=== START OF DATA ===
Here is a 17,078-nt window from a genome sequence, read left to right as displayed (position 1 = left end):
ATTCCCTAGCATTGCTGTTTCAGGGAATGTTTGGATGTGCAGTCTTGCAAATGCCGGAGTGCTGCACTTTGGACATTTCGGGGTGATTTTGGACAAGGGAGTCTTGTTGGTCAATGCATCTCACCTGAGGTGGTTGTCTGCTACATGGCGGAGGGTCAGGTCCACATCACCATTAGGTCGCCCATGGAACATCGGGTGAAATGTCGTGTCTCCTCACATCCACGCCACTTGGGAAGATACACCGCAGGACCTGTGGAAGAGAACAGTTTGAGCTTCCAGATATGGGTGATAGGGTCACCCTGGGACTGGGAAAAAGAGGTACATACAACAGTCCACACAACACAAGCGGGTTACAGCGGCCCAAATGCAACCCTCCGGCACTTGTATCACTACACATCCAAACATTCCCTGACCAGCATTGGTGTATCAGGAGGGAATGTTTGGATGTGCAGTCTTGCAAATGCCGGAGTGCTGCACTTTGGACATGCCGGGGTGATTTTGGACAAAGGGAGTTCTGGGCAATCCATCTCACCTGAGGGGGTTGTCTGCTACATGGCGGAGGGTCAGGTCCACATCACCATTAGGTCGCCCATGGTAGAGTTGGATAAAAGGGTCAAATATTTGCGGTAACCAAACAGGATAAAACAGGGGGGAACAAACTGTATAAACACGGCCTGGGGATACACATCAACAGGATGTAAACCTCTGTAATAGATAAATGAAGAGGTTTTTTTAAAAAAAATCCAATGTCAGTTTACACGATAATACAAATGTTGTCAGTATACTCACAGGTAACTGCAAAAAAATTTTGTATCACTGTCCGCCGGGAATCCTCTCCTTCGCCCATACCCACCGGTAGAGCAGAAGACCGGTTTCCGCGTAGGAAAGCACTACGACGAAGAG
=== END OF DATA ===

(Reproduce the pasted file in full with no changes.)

Here is a 17,078-nt window from a genome sequence, read left to right as displayed (position 1 = left end):
ATTCCCTAGCATTGCTGTTTCAGGGAATGTTTGGATGTGCAGTCTTGCAAATGCCGGAGTGCTGCACTTTGGACATTTCGGGGTGATTTTGGACAAGGGAGTCTTGTTGGTCAATGCATCTCACCTGAGGTGGTTGTCTGCTACATGGCGGAGGGTCAGGTCCACATCACCATTAGGTCGCCCATGGAACATCGGGTGAAATGTCGTGTCTCCTCACATCCACGCCACTTGGGAAGATACACCGCAGGACCTGTGGAAGAGAACAGTTTGAGCTTCCAGATATGGGTGATAGGGTCACCCTGGGACTGGGAAAAAGAGGTACATACAACAGTCCACACAACACAAGCGGGTTACAGCGGCCCAAATGCAACCCTCCGGCACTTGTATCACTACACATCCAAACATTCCCTGACCAGCATTGGTGTATCAGGAGGGAATGTTTGGATGTGCAGTCTTGCAAATGCCGGAGTGCTGCACTTTGGACATGCCGGGGTGATTTTGGACAAAGGGAGTTCTGGGCAATCCATCTCACCTGAGGGGGTTGTCTGCTACATGGCGGAGGGTCAGGTCCACATCACCATTAGGTCGCCCATGGTAGAGTTGGATAAAAGGGTCAAATATTTGCGGTAACCAAACAGGATAAAACAGGGGGGAACAAACTGTATAAACACGGCCTGGGGATACACATCAACAGGATGTAAACCTCTGTAATAGATAAATGAAGAGGTTTTTTTAAAAAAAATCCAATGTCAGTTTACACGATAATACAAATGTTGTCAGTATACTCACAGGTAACTGCAAAAAAATTTTGTATCACTGTCCGCCGGGAATCCTCTCCTTCGCCCATACCCACCGGTAGAGCAGAAGACCGGTTTCCGCGTAGGAAAGCACTACGACGAAGAG